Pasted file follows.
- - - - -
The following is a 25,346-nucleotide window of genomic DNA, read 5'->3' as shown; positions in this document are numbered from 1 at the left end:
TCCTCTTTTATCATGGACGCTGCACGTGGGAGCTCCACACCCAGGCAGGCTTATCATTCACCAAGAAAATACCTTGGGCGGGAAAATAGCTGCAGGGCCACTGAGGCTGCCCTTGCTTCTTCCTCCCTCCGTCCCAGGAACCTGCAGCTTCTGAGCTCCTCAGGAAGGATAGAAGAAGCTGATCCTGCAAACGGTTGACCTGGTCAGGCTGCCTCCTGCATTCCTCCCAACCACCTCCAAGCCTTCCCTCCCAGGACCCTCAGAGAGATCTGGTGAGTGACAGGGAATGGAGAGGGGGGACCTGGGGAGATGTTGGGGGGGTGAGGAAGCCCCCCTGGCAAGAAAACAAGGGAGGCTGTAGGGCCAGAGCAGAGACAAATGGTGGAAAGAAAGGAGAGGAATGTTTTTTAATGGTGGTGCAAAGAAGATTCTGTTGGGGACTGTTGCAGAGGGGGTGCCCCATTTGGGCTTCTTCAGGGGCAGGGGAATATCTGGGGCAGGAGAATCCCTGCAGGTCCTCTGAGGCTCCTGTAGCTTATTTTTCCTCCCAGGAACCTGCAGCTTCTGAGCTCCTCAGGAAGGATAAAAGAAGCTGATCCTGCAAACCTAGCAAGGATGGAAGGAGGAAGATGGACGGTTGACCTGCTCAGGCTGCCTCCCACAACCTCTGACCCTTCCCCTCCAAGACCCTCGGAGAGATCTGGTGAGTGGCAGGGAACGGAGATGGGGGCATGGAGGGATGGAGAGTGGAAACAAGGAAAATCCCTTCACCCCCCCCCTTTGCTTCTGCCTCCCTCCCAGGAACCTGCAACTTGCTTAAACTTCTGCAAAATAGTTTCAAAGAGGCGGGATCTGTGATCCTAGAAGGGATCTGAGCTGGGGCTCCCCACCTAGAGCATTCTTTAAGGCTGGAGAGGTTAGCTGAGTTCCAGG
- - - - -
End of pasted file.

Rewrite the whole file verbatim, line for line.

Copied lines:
The following is a 25,346-nucleotide window of genomic DNA, read 5'->3' as shown; positions in this document are numbered from 1 at the left end:
TCCTCTTTTATCATGGACGCTGCACGTGGGAGCTCCACACCCAGGCAGGCTTATCATTCACCAAGAAAATACCTTGGGCGGGAAAATAGCTGCAGGGCCACTGAGGCTGCCCTTGCTTCTTCCTCCCTCCGTCCCAGGAACCTGCAGCTTCTGAGCTCCTCAGGAAGGATAGAAGAAGCTGATCCTGCAAACGGTTGACCTGGTCAGGCTGCCTCCTGCATTCCTCCCAACCACCTCCAAGCCTTCCCTCCCAGGACCCTCAGAGAGATCTGGTGAGTGACAGGGAATGGAGAGGGGGGACCTGGGGAGATGTTGGGGGGGTGAGGAAGCCCCCCTGGCAAGAAAACAAGGGAGGCTGTAGGGCCAGAGCAGAGACAAATGGTGGAAAGAAAGGAGAGGAATGTTTTTTAATGGTGGTGCAAAGAAGATTCTGTTGGGGACTGTTGCAGAGGGGGTGCCCCATTTGGGCTTCTTCAGGGGCAGGGGAATATCTGGGGCAGGAGAATCCCTGCAGGTCCTCTGAGGCTCCTGTAGCTTATTTTTCCTCCCAGGAACCTGCAGCTTCTGAGCTCCTCAGGAAGGATAAAAGAAGCTGATCCTGCAAACCTAGCAAGGATGGAAGGAGGAAGATGGACGGTTGACCTGCTCAGGCTGCCTCCCACAACCTCTGACCCTTCCCCTCCAAGACCCTCGGAGAGATCTGGTGAGTGGCAGGGAACGGAGATGGGGGCATGGAGGGATGGAGAGTGGAAACAAGGAAAATCCCTTCACCCCCCCCCTTTGCTTCTGCCTCCCTCCCAGGAACCTGCAACTTGCTTAAACTTCTGCAAAATAGTTTCAAAGAGGCGGGATCTGTGATCCTAGAAGGGATCTGAGCTGGGGCTCCCCACCTAGAGCATTCTTTAAGGCTGGAGAGGTTAGCTGAGTTCCAGG